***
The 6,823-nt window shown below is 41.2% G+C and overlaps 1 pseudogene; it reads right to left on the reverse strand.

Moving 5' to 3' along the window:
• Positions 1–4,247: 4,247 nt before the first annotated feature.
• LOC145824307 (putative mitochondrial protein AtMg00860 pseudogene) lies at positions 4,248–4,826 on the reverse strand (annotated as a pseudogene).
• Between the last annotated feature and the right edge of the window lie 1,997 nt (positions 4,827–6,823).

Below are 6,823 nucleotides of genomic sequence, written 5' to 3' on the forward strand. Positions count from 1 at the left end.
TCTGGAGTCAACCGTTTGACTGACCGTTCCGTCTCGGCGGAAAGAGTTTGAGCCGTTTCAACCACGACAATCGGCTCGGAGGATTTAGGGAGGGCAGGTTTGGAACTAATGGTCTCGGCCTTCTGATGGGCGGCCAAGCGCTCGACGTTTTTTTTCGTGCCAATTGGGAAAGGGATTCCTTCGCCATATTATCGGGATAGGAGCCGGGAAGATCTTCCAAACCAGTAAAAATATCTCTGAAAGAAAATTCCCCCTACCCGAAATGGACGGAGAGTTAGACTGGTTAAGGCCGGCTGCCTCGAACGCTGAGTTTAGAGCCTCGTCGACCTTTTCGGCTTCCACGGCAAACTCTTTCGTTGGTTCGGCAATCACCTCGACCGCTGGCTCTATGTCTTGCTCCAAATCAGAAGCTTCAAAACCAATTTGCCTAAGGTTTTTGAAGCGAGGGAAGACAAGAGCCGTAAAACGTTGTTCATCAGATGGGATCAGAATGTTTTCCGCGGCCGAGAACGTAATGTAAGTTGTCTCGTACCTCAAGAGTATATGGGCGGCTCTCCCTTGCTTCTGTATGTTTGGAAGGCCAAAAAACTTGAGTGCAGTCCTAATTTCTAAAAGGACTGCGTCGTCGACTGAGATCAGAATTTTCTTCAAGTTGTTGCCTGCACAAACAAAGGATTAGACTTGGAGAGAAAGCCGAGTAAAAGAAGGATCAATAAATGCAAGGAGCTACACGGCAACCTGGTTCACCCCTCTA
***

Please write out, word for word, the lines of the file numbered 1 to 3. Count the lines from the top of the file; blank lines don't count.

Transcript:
The 6,823-nt window shown below is 41.2% G+C and overlaps 1 pseudogene; it reads right to left on the reverse strand.

Moving 5' to 3' along the window:
• Positions 1–4,247: 4,247 nt before the first annotated feature.